Joanne Aono, artist and curator of Cultivator, invited me to answer five questions about my work. Check it out!
Finished installing my solo show, “The relatively brief preponderance of moments” at Joanne Aono‘s new exhibition space Cultivator today. The show features an embellished damaged mourning quilt and a selection of drawings from my new Damaged Goods_Small Repairs series. I’m super excited about this show!
When: September 13, 2015 @ 2-5PM
Where: Cultivator, 4636 N Ravenswood, #204
The show will be up until October 17, with regular showings every Wednesday from 2-5 and also by appointment. Please message me if you’d like to come by and see the show sometime this month. Come by!
I’m honored to have been invited by Joanne Aono, an artist I deeply admire, to be the inaugural artist in her new Cultivator Projects both at the Ravenswood location and at Bray Grove Farm about 70 miles southwest of Chicago. At Cultivator (the Ravenswood location), I will be showing a selection of paper and textile pieces from my new series, “Damaged Goods_Small Repairs,” which furthers my investigation into disintegration, tenderness, and the body. The installation at the farm is part of Sabina Ott’s Terrain Biennial, an international celebration of outdoor sculpture and installation produced outside of the museum/institution setting. Ott invites artists to show in the front yards of people’s homes for a month, where the art is visible to the neighborhood. I will be installing at the farm on Labor Day weekend. Here is a mock-up photograph and a short description of the installation project:
At Bray Grove Farm, I will install “Study of the Forbidden Stitch,” a three-dimensional line drawing made of sisal twine and real gold thread (old/new stock from Japan used to make obi and kimono) strung between two trees on the lawn of the farm house. Echoing the woven and wound installations of Anne Wilson’s Walking the Warp and To Cross (Walking New York), and the movement of the farmer and his equine helpers as they walk in uneven, hand-drawn lines across the farm’s field, the drawing will be difficult to install and may sag within hours or with the first rain, as the twine may not hold or may even disintegrate. The precarious nature of the drawing will reflect the nature of farming itself, as the farm’s success depends on the consistent physical labor of the farmers and their mules, the weather, and other relatively unpredictable elements. As a series of parallel lines strung low between tree trunks, the drawing will become an added visual to the horizon that is noticeably present at the farm. Bound by a white fence and surrounded by the tall standing corn of neighboring farmers’ fields, the site opens up to the sky on a decidedly human scale, free from the massive verticality of the city just 70 miles northeast.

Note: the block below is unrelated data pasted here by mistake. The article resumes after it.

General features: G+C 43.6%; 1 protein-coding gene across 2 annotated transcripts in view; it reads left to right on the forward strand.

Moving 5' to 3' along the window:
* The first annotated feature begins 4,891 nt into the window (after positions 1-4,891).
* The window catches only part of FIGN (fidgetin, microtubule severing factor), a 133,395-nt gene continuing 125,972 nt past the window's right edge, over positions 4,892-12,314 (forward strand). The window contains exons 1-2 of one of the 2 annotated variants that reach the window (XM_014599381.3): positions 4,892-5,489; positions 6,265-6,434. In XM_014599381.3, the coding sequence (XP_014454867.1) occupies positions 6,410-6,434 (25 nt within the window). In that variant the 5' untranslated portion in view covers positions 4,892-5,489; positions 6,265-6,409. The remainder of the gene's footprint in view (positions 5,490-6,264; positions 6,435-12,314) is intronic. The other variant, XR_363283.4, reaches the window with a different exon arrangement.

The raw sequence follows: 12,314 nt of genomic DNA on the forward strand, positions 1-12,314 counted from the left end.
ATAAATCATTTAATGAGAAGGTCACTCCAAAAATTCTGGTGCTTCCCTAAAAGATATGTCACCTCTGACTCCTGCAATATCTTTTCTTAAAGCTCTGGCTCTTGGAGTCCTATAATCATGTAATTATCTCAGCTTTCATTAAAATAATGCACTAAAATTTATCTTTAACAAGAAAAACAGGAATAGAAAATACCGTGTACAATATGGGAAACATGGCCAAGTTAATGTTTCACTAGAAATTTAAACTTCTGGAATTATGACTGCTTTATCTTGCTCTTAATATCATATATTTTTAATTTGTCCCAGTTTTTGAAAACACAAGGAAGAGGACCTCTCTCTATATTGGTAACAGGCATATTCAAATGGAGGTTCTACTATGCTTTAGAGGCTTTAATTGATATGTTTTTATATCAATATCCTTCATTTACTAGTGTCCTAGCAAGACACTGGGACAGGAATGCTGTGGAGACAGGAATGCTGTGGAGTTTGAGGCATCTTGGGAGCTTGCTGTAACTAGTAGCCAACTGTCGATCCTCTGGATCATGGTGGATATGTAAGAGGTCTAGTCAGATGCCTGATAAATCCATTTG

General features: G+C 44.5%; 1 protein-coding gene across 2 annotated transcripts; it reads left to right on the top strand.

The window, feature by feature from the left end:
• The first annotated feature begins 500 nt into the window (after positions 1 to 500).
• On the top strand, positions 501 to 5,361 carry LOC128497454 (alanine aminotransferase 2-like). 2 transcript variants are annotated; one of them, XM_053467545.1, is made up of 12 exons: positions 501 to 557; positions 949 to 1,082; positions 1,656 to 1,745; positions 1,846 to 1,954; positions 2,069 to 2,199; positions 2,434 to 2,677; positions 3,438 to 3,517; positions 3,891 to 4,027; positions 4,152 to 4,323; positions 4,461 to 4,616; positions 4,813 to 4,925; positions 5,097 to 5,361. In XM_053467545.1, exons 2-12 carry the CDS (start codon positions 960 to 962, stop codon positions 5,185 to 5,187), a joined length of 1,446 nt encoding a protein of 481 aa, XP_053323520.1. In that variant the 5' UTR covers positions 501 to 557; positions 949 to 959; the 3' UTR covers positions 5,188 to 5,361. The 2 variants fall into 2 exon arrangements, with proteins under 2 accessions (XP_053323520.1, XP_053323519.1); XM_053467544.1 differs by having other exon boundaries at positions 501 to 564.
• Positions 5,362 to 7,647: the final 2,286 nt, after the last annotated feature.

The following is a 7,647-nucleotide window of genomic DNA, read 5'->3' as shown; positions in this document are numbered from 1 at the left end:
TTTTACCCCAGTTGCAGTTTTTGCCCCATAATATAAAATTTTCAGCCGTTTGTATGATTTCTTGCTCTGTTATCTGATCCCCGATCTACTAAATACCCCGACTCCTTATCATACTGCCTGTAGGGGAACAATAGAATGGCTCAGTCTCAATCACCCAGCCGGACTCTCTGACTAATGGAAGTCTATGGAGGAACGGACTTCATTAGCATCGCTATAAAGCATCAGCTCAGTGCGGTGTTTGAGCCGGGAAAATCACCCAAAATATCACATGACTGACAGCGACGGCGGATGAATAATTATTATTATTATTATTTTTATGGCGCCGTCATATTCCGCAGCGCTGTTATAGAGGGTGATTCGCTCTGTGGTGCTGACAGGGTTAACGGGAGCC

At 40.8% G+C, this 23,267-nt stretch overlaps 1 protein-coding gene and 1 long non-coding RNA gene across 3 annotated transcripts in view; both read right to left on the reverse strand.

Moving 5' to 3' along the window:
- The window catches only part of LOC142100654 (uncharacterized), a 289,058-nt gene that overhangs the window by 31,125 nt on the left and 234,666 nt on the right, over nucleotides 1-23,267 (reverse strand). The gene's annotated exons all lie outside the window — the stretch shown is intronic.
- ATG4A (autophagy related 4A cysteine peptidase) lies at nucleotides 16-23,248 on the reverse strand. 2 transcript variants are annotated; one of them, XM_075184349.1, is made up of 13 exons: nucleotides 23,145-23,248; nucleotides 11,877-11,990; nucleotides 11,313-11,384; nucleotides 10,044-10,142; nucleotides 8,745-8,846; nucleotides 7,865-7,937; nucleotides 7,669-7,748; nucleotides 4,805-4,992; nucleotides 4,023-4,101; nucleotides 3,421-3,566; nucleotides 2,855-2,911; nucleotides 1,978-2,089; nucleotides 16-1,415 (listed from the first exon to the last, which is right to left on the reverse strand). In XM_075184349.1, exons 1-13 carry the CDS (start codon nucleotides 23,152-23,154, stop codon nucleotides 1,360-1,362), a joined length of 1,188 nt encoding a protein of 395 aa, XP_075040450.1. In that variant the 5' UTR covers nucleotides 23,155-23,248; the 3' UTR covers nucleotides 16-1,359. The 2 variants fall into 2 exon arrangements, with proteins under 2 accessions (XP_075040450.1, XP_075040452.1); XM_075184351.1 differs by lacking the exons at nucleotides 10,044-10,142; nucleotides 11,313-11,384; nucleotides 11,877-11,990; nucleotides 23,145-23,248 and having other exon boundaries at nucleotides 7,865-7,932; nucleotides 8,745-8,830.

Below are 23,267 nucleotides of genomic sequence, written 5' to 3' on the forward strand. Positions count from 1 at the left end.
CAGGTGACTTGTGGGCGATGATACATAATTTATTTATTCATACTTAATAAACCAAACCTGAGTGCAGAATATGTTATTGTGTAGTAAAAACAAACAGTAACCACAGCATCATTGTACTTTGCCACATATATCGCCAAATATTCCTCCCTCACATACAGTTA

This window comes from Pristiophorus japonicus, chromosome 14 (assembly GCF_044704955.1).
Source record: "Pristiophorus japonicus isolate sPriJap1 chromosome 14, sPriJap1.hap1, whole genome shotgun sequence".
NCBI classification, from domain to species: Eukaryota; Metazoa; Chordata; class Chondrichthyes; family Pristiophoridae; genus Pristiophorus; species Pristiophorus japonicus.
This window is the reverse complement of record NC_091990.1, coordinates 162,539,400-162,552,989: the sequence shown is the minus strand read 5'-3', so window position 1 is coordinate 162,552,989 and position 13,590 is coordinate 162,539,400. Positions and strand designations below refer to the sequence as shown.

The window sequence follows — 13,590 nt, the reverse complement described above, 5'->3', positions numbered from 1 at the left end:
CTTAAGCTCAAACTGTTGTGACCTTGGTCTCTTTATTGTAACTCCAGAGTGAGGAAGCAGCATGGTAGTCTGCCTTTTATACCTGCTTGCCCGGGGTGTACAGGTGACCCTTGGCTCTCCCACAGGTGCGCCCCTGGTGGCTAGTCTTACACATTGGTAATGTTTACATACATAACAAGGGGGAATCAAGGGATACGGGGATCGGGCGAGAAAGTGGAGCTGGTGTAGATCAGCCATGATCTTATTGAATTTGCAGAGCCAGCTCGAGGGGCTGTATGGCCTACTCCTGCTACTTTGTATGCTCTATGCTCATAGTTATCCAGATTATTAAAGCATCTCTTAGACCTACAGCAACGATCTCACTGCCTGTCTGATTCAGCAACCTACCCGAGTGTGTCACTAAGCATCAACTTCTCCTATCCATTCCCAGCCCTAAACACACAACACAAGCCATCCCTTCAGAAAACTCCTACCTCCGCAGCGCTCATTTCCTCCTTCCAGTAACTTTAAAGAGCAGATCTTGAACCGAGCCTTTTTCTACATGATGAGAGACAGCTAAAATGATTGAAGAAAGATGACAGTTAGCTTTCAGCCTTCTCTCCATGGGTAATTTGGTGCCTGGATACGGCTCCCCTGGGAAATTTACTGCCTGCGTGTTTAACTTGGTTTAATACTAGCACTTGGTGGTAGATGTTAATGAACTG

Bray Grove Farm Opening: Monday, September 7, 3-5 PM
Cultivator Opening: Sunday, September 13, 2-5 PM
Pro-Text: When Words Enter Visual Art, Curated by Robert Sill
Illinois State Museum-Chicago Gallery, September 12 @ 5-7 PM
I’m honored to be included in this major group show at the Illinois State Museum featuring work by Illinois artists who use text. I am showing a large selection of Local Programs/A Salute to the American Girl, a series of image/text collages made from vintage TV Guides, along with an artist book containing the full suite of collages (150 total!) and two image/text films featuring poems extracted from Shadow Land, the memoir of 19th-century spiritualist Elizabeth D’Esperance. (You can see one of the films here.) Much of the work addresses memory, loss, and nostalgia for the future, or nostalgia for what never came to pass. In honor of our recherche du temps perdu, I’ll have a plate of delicious madeleines at the opening. Join me!